In other words, at the very start of her career, Harris defied her own party, her city’s police department, and endured public humiliation to defy reactionary demands.
Later, in 2009, Harris’s Republican rival for attorney general attempted to use her anti-capital punishment stance against her and turn the race, in his words, into “a referendum on the death penalty.” Harris didn’t budge.
Harris has been a frequent critic of the criminal justice system, an encouraging sign. She outlined her philosophy in her 2009 book Smart on Crime: A Career Prosecutor’s Plan to Make Us Safe, the title of which has become a common refrain for Harris. Her “smart” approach, according to the book, involves focusing on “short-circuiting the criminal careers of offenders much earlier,” “getting offenders out of the system permanently,” ensuring “lower rates of recidivism,” and “investing in comprehensive efforts to reduce the ranks of young offenders entering the criminal justice system.” One of her suggestions was to teach nonviolent inmates and some juvenile offenders skills for employment.
To that end, Harris supported reforming California’s three-strikes law, refrained from seeking life sentences for criminals who committed nonviolent “third strikes,” and in 2004 instituted the Back on Track program, which put first-time offenders between ages eighteen and twenty-four into eighteen-month-long city college apprentice programs, which contributed to the city’s recidivism rates dropping from 54 percent to 10 percent in six years. She would later order parole officers not to enforce residency restrictions against sex offenders.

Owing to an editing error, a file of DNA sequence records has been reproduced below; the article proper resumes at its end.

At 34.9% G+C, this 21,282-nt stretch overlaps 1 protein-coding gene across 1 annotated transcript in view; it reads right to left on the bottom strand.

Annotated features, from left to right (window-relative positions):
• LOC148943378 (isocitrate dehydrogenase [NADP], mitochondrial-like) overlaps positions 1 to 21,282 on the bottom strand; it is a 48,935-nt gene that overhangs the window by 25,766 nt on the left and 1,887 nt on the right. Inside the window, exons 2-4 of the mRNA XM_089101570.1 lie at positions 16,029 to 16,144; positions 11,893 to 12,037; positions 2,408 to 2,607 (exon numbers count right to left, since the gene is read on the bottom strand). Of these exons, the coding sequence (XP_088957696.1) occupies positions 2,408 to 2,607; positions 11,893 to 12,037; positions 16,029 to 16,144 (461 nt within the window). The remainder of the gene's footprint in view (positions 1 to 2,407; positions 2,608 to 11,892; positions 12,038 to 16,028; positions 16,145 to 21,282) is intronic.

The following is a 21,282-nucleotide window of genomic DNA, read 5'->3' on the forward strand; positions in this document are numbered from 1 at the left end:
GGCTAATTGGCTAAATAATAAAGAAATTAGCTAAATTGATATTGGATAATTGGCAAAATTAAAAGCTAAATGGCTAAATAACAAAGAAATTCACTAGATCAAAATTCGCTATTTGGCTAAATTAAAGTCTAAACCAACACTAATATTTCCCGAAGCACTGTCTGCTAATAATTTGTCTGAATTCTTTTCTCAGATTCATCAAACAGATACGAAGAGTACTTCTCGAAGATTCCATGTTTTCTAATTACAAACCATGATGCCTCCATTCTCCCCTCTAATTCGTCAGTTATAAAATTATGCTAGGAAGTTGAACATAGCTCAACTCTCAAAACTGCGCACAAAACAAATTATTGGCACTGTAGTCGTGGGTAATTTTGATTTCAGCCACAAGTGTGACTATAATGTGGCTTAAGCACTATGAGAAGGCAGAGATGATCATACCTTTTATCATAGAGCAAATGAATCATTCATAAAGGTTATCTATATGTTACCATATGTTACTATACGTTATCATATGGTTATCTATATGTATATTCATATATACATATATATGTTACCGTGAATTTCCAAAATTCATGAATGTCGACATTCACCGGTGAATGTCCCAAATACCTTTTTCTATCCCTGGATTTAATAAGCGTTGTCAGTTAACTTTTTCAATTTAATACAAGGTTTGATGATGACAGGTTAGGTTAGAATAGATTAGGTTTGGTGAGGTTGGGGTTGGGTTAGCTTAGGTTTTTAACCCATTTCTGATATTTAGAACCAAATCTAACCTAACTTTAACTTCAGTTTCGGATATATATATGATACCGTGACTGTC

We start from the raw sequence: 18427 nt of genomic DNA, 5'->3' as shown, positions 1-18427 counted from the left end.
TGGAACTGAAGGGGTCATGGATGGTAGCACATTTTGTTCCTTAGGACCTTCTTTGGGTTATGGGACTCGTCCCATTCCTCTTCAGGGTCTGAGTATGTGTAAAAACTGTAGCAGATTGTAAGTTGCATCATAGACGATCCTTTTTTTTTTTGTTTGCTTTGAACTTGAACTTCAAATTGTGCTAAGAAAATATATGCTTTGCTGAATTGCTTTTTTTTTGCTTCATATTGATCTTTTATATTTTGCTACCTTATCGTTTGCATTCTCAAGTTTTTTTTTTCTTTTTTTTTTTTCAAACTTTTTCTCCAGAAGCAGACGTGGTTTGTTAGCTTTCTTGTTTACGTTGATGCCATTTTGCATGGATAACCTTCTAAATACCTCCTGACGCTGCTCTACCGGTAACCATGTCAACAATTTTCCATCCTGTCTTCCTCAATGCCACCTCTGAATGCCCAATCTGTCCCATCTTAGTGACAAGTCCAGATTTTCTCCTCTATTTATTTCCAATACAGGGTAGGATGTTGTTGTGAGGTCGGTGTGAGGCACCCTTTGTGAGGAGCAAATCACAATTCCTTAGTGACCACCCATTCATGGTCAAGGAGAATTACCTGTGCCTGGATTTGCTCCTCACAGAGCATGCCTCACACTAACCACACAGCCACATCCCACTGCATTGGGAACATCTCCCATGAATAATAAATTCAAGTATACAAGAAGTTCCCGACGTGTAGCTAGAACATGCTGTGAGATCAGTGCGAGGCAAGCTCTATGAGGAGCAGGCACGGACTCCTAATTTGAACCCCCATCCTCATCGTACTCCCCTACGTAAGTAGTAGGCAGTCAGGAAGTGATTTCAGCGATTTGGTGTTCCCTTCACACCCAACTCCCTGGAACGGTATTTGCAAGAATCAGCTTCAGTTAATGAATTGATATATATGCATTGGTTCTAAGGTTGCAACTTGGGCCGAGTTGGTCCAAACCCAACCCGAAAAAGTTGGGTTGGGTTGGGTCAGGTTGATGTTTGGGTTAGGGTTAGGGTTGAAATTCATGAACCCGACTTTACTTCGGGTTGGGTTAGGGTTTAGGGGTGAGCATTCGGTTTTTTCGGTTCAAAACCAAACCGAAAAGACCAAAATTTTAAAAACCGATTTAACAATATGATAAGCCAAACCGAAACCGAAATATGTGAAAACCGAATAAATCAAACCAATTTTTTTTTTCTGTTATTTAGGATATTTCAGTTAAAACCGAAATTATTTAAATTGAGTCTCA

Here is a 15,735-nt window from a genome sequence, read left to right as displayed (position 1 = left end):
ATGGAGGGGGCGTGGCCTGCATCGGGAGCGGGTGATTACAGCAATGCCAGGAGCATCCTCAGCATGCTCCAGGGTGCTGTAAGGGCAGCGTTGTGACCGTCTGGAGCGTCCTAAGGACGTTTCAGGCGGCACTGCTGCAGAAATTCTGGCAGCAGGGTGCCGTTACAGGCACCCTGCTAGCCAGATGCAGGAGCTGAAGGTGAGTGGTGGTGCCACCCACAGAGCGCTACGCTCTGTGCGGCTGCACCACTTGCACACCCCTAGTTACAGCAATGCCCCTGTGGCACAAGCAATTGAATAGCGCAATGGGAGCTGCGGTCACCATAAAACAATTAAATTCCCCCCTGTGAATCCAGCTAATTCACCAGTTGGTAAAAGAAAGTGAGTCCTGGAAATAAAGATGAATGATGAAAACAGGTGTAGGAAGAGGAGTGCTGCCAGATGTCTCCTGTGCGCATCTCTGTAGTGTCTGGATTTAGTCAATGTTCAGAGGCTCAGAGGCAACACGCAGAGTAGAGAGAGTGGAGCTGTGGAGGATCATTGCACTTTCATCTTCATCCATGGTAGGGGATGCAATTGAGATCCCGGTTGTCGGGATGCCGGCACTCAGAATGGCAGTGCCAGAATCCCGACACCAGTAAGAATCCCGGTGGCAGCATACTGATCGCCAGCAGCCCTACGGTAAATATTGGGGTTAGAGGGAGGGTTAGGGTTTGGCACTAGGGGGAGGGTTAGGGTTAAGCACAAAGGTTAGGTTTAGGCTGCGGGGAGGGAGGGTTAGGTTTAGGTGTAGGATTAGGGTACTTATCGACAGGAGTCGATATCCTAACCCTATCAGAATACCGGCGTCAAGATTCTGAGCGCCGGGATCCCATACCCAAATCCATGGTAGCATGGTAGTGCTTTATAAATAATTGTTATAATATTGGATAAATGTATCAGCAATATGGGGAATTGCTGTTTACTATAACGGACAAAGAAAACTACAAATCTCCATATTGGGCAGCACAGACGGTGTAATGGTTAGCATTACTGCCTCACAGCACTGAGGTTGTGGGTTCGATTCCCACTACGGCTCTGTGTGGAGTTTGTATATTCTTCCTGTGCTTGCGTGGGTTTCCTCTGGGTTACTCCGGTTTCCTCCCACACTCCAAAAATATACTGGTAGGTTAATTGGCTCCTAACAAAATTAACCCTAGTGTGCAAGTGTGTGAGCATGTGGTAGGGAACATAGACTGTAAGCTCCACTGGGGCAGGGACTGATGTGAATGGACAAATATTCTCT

Over her time as DA and, later, as California attorney general, she took a number of progressive stances. She opposed the anti-gay Proposition 8, helped defend Obamacare in court, supported an undocumented immigrant’s bid for a law license, sponsored legislation that increased transparency around websites’ data collection, opposed California’s despicable “shoot the gays” ballot initiative, and filed a brief in the Supreme Court encouraging it to allow public universities to consider race in admissions. Under her direction, the state’s justice department adopted body cameras, California police were made to undergo implicit racial bias training, and her office received an award for accelerating the testing of rape kits.
Harris also had a respectable record of standing up to corporate malfeasance. She filed a friend-of-the-court brief signed by thirty-one other state attorneys general in 2011 in a Supreme Court case looking to end the practice of drug companies paying competitors to keep generic versions of their drugs off the market. In 2012, she set up a privacy enforcement protection unit in the attorney general’s office, which at one point fined a company for surreptitiously installing spyware on its customers’ computers. ...